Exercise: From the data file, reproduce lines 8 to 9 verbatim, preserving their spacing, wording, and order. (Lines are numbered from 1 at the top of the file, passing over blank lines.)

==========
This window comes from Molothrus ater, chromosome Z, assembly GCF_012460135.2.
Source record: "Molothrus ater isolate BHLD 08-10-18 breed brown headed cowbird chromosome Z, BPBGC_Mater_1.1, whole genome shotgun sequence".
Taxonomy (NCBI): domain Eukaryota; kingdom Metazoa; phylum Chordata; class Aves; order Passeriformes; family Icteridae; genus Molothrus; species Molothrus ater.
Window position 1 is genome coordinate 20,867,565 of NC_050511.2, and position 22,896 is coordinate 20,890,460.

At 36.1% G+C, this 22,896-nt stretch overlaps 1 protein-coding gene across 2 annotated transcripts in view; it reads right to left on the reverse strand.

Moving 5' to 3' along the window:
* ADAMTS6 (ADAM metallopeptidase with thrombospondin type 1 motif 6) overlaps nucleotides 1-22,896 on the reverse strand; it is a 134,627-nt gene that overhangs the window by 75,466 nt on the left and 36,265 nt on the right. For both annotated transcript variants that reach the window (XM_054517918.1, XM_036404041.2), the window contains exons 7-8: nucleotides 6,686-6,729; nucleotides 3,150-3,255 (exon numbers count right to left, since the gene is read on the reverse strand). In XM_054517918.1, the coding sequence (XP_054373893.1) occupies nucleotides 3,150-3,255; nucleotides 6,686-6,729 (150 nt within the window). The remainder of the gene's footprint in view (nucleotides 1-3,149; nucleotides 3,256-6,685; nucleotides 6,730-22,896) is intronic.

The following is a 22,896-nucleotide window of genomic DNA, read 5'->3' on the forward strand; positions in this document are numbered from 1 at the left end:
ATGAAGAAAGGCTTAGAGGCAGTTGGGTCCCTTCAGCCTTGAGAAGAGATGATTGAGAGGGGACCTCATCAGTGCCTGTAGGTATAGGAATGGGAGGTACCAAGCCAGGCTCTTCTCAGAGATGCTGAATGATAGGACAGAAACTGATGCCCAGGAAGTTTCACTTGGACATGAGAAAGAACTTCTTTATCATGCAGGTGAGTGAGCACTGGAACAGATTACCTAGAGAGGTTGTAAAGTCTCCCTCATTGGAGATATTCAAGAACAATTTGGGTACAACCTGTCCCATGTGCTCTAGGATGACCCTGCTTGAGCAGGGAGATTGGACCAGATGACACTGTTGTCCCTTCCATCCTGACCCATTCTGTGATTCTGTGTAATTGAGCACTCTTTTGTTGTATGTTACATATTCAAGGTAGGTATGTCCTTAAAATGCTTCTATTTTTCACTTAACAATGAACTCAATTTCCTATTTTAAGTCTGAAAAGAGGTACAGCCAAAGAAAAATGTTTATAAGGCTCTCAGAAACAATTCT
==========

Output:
The following is a 22,896-nucleotide window of genomic DNA, read 5'->3' on the forward strand; positions in this document are numbered from 1 at the left end:
ATGAAGAAAGGCTTAGAGGCAGTTGGGTCCCTTCAGCCTTGAGAAGAGATGATTGAGAGGGGACCTCATCAGTGCCTGTAGGTATAGGAATGGGAGGTACCAAGCCAGGCTCTTCTCAGAGATGCTGAATGATAGGACAGAAACTGATGCCCAGGAAGTTTCACTTGGACATGAGAAAGAACTTCTTTATCATGCAGGTGAGTGAGCACTGGAACAGATTACCTAGAGAGGTTGTAAAGTCTCCCTCATTGGAGATATTCAAGAACAATTTGGGTACAACCTGTCCCATGTGCTCTAGGATGACCCTGCTTGAGCAGGGAGATTGGACCAGATGACACTGTTGTCCCTTCCATCCTGACCCATTCTGTGATTCTGTGTAATTGAGCACTCTTTTGTTGTATGTTACATATTCAAGGTAGGTATGTCCTTAAAATGCTTCTATTTTTCACTTAACAATGAACTCAATTTCCTATTTTAAGTCTGAAAAGAGGTACAGCCAAAGAAAAATGTTTATAAGGCTCTCAGAAACAATTCT